Two years ago, a video in which five men gang-raped a woman and posted their atrocious act on the internet went viral and engendered a groundswell of outrage both locally and internationally. The one-hour long scrawny video showed the rapists mocking their victim, who begged to be killed due to the horrendous violation on her. Although the crime scene was believed to be a students’ hostel in Abia State University, ABSU, with the perception that the criminals were students of the institution, the university authorities denied there was “such inglorious act and ugly incident in the institution.”
Typical of Nigerian politicians, the Abia State Government said linking the crime with the institution was the handiwork of political opponents. In a characteristic fashion, the matter has been swept under the carpet. Even a special session involving the then Minister for Youth, Sports and Social Development, Bolaji Abdullahi, women’s and human rights advocates and House of Representatives Committee on Human Rights ended as a mere talk shop.
The most appalling revelation at the time came from the Commissioner of Police for Abia State who said the act “looked consensual”, without any detailed investigation. Last March, the police authorities finally found their voice, stating that the crime was committed in Obite, Rivers State, and with complicity of some relatives of the victim’s husband.
The recent expose by The Nation newspapers on the matter fit into earlier revelation by the police, but with a wide question mark on the latter’s (in)ability to dispense justice by bringing the perpetrators to book. The said report, which purported that the case was initially taken before a magistrate’s court that denied jurisdiction, while the victims have been set free, smack of negligence, collusion and corruption by the police to subvert justice.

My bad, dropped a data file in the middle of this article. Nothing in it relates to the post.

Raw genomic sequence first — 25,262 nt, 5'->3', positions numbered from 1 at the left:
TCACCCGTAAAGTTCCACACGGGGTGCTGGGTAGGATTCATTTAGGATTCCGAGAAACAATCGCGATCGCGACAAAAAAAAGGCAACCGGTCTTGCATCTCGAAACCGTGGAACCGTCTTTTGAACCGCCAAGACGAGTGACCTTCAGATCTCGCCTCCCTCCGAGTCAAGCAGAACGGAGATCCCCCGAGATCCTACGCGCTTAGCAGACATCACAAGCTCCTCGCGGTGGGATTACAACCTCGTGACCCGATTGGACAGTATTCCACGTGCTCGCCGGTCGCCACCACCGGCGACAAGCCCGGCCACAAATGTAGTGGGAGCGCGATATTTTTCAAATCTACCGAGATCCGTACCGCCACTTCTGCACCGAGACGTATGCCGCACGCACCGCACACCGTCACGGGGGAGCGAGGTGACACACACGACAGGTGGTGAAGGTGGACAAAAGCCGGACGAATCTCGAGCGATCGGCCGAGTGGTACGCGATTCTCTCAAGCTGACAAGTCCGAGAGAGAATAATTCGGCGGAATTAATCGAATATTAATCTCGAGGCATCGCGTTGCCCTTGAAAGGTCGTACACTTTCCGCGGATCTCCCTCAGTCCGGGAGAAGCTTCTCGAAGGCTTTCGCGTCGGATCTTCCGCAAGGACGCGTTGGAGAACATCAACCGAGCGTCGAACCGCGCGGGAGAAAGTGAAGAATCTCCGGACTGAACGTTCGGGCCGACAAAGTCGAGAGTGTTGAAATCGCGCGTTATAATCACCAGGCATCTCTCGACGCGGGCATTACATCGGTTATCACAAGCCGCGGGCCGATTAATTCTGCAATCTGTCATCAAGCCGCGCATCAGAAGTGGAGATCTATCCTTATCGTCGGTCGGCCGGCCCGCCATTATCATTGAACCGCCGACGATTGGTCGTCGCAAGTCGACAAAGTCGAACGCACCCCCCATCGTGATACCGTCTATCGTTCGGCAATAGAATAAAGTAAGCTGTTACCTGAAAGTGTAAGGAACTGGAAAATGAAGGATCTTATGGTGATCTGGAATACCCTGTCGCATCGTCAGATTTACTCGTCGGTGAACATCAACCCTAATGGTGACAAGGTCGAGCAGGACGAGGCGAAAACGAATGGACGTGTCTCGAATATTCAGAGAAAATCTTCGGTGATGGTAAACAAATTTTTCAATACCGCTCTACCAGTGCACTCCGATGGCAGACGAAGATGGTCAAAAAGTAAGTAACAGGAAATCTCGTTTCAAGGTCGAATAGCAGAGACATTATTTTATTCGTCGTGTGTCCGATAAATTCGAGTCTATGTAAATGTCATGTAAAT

Fundamentally, anyone with knowledge of our laws knows that the magistrate’s court lacks the juridical competence to try a capital offence. This is nothing but a travesty of justice, unpardonable insensitivity and fecklessness by the police, who are paid and maintained by tax payers’ money to protect the citizens. Why should we continue to trust that the police are our friends when criminals get reprieve for crimes committed against us?
Cases of rape in police detention complement the spiralling social malady that will ordinarily stupefy a sane mind and precipitate a national action were it committed in other climes where premium is placed on human lives.
The upsurge in rape cases in the country, many of which escape prosecution, underscores this worrisome trend that competes with corruption. A recent study by the Positive Action for Treatment Access, PATA, attributed HIV prevalence and lower age of first sex among adolescents of between 10 and 19 years to “forced sex”, among other social factors.
We stridently call on the police to revisit the Abia rape saga and make the culprits face the music. We ask that our criminal justice system be reviewed to shift the burden of proof in favour of rape victims, while special departments be created across police formations in the country in collaboration with feminist rights advocates to provide needed succour to encourage rape victims to report abuse, as well as prevent stigmatization. We equally urge the government and its relevant agencies to wake up to its responsibility by combating this cancerous scourge which is fast tearing our social fabric into shreds.